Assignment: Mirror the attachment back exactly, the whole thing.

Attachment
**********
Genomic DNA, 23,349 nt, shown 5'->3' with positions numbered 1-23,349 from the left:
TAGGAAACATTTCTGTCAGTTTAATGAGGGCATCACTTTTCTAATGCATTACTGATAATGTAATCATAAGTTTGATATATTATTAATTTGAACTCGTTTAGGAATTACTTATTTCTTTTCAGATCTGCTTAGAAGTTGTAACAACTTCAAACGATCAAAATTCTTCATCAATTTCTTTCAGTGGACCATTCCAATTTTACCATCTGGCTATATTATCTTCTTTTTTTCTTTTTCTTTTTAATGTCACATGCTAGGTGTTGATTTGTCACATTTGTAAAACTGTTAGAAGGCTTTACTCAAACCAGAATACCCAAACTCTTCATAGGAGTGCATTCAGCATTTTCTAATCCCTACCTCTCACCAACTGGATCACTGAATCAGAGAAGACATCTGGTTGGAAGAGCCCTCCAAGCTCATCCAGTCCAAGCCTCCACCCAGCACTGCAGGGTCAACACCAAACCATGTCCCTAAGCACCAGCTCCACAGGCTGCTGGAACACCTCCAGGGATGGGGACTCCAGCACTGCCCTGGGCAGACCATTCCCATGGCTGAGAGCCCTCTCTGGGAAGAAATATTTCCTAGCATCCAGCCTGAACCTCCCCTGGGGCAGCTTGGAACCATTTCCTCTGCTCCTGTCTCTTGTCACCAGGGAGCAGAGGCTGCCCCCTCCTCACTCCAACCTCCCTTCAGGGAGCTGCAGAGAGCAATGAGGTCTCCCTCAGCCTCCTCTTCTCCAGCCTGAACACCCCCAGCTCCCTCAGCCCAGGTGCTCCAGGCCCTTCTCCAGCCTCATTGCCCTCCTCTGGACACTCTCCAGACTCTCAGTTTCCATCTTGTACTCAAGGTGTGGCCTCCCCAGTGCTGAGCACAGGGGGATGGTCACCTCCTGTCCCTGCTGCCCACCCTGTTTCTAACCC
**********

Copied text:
Genomic DNA, 23,349 nt, shown 5'->3' with positions numbered 1-23,349 from the left:
TAGGAAACATTTCTGTCAGTTTAATGAGGGCATCACTTTTCTAATGCATTACTGATAATGTAATCATAAGTTTGATATATTATTAATTTGAACTCGTTTAGGAATTACTTATTTCTTTTCAGATCTGCTTAGAAGTTGTAACAACTTCAAACGATCAAAATTCTTCATCAATTTCTTTCAGTGGACCATTCCAATTTTACCATCTGGCTATATTATCTTCTTTTTTTCTTTTTCTTTTTAATGTCACATGCTAGGTGTTGATTTGTCACATTTGTAAAACTGTTAGAAGGCTTTACTCAAACCAGAATACCCAAACTCTTCATAGGAGTGCATTCAGCATTTTCTAATCCCTACCTCTCACCAACTGGATCACTGAATCAGAGAAGACATCTGGTTGGAAGAGCCCTCCAAGCTCATCCAGTCCAAGCCTCCACCCAGCACTGCAGGGTCAACACCAAACCATGTCCCTAAGCACCAGCTCCACAGGCTGCTGGAACACCTCCAGGGATGGGGACTCCAGCACTGCCCTGGGCAGACCATTCCCATGGCTGAGAGCCCTCTCTGGGAAGAAATATTTCCTAGCATCCAGCCTGAACCTCCCCTGGGGCAGCTTGGAACCATTTCCTCTGCTCCTGTCTCTTGTCACCAGGGAGCAGAGGCTGCCCCCTCCTCACTCCAACCTCCCTTCAGGGAGCTGCAGAGAGCAATGAGGTCTCCCTCAGCCTCCTCTTCTCCAGCCTGAACACCCCCAGCTCCCTCAGCCCAGGTGCTCCAGGCCCTTCTCCAGCCTCATTGCCCTCCTCTGGACACTCTCCAGACTCTCAGTTTCCATCTTGTACTCAAGGTGTGGCCTCCCCAGTGCTGAGCACAGGGGGATGGTCACCTCCTGTCCCTGCTGCCCACCCTGTTTCTAACCC